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Genome-Wide Analysis of Intergenic Regions of Mycobacterium tuberculosis H37Rv Using Affymetrix GeneChips

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Abstract

Sequencing the complete genome of Mycobacterium tuberculosis H37Rv is a major milestone in the genome project and it sheds new light in our fight with tuberculosis. The genome contains around 4000 genes (protein-coding sequences) in the original genome annotation. A subsequent reannotation of the genome has added 80 more genes. However, we have found that the intergenic regions can exhibit expression signals, as evidenced by microarray hybridization. It is then reasonable to suspect that there are unidentified genes in these regions. We conducted a genome-wide analysis using the Affymetrix GeneChip to explore genes contained in the intergenic sequences of the M. tuberculosis H37Rv genome. A working criterion for potential protein-coding genes was based on bioinformatics, consisting of the gene structure, protein coding potential, and presence of ortholog evidence. The bioinformatics criteria in conjunction with transcriptional evidence revealed potential genes with a specific function, such as a DNA-binding protein in the CopG family and a nickle binding GTPase, as well as hypothetical proteins that had not been reported in the H37Rv genome. This study further demonstrated that microarray-based transcriptional evidence would facilitate genome-wide gene finding, and is also the first report concerning intergenic expression in M. tuberculosis genome.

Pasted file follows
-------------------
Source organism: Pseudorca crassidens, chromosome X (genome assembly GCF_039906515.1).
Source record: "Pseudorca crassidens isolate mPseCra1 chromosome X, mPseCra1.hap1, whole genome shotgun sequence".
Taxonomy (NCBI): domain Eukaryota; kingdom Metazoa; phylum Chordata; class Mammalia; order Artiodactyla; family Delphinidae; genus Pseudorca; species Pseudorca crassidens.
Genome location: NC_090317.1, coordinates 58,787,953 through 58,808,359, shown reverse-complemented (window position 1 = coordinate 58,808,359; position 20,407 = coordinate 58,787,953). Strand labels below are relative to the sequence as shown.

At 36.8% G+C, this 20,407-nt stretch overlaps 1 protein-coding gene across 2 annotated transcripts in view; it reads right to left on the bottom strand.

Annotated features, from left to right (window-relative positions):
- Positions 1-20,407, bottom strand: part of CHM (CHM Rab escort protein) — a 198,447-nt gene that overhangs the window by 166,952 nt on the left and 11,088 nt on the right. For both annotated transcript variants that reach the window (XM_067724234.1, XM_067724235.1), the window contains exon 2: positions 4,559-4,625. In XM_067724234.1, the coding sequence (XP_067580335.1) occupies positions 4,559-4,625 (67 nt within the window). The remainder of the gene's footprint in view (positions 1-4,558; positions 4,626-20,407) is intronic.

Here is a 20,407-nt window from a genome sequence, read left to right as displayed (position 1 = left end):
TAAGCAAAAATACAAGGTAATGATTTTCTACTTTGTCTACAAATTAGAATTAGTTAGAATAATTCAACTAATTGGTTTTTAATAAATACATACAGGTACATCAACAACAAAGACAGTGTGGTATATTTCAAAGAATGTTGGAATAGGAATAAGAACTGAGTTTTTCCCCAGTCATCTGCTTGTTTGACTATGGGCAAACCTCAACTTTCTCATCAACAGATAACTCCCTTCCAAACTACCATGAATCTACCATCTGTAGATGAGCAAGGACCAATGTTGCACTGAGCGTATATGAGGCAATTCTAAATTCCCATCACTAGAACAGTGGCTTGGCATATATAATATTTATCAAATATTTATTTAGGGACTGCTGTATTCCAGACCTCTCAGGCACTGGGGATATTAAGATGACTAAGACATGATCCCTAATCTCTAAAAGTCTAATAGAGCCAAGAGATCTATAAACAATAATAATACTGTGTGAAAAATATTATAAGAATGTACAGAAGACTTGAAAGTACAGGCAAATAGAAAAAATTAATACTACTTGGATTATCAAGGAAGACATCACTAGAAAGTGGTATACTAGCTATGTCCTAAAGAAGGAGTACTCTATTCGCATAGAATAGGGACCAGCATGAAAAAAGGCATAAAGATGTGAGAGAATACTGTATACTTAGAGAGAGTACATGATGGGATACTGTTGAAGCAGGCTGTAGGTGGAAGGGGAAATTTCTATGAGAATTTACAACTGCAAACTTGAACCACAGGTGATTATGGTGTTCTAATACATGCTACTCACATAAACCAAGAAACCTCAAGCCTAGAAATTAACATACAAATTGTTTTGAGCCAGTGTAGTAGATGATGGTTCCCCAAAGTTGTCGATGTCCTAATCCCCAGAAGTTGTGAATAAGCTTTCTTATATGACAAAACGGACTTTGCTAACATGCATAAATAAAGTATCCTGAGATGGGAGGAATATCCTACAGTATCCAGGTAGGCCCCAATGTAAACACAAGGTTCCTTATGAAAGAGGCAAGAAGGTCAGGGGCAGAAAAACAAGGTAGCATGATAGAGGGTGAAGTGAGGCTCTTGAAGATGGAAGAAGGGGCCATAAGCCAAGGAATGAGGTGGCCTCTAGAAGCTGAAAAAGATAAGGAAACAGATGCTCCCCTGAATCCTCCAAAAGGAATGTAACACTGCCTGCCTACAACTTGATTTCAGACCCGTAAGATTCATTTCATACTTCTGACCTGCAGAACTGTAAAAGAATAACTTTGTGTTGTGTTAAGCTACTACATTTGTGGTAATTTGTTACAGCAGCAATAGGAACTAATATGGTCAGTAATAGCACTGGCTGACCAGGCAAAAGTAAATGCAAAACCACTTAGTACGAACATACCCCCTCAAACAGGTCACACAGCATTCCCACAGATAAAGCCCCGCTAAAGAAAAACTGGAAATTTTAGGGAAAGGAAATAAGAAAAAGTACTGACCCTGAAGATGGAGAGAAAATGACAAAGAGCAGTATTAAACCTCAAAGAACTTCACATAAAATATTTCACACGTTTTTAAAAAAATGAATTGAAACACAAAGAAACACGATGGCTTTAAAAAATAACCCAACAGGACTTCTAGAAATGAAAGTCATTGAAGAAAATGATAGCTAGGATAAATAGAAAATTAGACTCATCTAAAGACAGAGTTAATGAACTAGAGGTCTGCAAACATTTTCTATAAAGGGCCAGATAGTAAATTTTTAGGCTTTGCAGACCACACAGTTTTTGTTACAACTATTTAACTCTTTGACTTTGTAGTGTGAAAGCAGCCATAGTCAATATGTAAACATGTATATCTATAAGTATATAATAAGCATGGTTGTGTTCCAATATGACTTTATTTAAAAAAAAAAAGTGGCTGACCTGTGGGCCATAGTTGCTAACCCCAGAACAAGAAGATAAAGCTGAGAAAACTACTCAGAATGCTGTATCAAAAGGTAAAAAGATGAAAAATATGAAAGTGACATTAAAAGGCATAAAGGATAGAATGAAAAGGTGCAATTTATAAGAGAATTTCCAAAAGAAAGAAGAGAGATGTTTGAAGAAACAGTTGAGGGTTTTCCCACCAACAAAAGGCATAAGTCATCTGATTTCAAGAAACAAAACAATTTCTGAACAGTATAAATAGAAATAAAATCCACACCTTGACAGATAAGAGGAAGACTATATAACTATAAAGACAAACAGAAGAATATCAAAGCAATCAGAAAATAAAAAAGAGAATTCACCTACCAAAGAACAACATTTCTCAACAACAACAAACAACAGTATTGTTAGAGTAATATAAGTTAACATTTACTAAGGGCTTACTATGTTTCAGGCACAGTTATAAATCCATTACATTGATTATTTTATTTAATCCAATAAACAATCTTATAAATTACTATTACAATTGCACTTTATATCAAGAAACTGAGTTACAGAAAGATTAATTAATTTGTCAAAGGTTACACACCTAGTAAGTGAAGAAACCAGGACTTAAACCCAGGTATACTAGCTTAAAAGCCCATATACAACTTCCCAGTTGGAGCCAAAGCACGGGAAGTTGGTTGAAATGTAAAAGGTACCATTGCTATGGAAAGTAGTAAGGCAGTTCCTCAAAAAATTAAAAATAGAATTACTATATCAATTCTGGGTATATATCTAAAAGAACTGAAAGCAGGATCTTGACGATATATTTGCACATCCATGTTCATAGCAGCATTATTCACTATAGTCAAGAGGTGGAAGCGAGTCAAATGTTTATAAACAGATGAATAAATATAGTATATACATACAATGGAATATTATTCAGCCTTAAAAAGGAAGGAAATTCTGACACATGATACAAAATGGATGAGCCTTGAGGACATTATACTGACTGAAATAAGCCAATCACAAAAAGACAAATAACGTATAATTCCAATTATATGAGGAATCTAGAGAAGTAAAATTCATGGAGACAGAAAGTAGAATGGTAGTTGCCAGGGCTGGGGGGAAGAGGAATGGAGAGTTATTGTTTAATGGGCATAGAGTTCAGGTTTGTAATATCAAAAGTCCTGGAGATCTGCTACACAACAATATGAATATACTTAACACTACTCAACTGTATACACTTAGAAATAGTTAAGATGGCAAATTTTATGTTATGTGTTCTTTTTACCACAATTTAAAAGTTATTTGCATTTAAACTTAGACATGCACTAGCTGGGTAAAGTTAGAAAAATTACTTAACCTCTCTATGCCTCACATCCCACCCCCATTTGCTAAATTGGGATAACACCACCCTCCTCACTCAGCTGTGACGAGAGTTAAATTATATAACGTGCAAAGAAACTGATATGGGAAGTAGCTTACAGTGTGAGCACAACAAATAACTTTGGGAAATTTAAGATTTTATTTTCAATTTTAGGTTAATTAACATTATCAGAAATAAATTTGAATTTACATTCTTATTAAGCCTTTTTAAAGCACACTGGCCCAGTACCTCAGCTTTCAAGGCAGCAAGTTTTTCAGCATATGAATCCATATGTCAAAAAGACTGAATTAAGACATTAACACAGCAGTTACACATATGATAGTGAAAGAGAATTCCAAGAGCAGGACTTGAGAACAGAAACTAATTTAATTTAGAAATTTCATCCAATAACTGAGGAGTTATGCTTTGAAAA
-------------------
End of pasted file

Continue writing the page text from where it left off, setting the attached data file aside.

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Correspondence to Li M Fu.

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Open Access This article is distributed under the terms of the Creative Commons Attribution 2.0 International License (https://creativecommons.org/licenses/by/2.0), which permits unrestricted use, distribution, and reproduction in any medium, provided the original work is properly cited.

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Fu, L.M., Shinnick, T.M. Genome-Wide Analysis of Intergenic Regions of Mycobacterium tuberculosis H37Rv Using Affymetrix GeneChips. J Bioinform Sys Biology 2007, 23054 (2007) doi:10.1155/2007/23054

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Keywords

  • Tuberculosis
  • Intergenic Region
  • Hypothetical Protein
  • Genome Annotation
  • Microarray Hybridization